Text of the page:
Waterlogging also results from a potting mix with poor drainage. The mix holds more water than needed and doesn’t allow the excess to flow out of the pot. Water pooling makes the soil overly wet, encouraging root rot.
Planting the strelitzia plant in an oversize container
Pot size is a vital factor that influences how the plant develops when planted indoors. Choosing the wrong container causes problems that may lead to diseases such as root rot.
Large containers with sparsely spaced Strelitzia plants cause issues related to soggy soils when irrigating plants. Most of the water remains unused, making the mix soggy. Afterward, the soggy conditions favor root rot, fungi, and bacteria infestation.
The pot should be medium-sized. A good size is up to three inches wider than the plant to prevent water from collecting on the parts.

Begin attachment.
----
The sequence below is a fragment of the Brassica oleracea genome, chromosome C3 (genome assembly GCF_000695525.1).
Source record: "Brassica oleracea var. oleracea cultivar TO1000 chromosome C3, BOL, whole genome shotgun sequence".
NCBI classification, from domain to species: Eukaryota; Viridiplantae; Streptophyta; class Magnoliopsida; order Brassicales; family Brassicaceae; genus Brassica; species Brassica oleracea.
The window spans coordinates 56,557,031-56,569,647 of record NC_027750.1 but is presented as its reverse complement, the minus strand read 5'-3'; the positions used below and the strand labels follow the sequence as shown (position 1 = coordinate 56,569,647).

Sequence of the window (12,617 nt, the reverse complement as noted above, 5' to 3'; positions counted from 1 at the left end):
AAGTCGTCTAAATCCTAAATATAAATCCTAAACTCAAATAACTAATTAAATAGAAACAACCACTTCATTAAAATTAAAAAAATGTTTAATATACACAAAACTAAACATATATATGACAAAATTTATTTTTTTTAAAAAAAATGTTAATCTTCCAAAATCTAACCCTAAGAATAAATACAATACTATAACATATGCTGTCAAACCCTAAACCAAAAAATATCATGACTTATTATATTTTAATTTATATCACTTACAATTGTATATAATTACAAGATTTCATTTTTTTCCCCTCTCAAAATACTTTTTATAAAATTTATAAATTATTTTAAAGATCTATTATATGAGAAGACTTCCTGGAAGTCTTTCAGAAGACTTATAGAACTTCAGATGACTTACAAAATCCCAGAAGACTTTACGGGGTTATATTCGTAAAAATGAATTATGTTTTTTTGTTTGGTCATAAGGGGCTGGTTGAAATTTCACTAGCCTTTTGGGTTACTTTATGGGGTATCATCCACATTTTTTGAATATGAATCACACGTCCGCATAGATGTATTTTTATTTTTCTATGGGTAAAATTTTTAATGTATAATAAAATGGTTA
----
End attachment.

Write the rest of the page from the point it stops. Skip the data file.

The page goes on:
Watering the plant heavily when it’s dormant
Cold temperatures, especially in winter, make the bird of paradise plant less active or dormant. Dormant plants have a slower physiological rate and don’t need much water.
Watering a dormant strelitzia plant might cause root rot. Regular irrigation gives the plant water it doesn’t need. Thus, most of it will remain in the mix. Excess water sogs the soil, causing root rot.
Cold drafts and low temperatures
Since the bird of paradise is a subtropical plant, it prefers warmer, humid locations. Its favorable temperatures are between 65oF and 85oF. Temperatures below 50oF increase the possibility of root rot in the plant.
Low temperatures interfere with the plant’s water absorption, making the soil soggy and encouraging root rot. Similarly, cold drafts, especially in winter, freeze the plant and prevent it from absorbing water properly. Therefore, the soil often remains wet, encouraging root rot.
Fungi are also a common cause of root rot in bird of paradise plants. They usually come into the plant from other plants nearby or on wet soils. Furthermore, previously fungi-infected soils can cause root rot in the Strelitzia plant.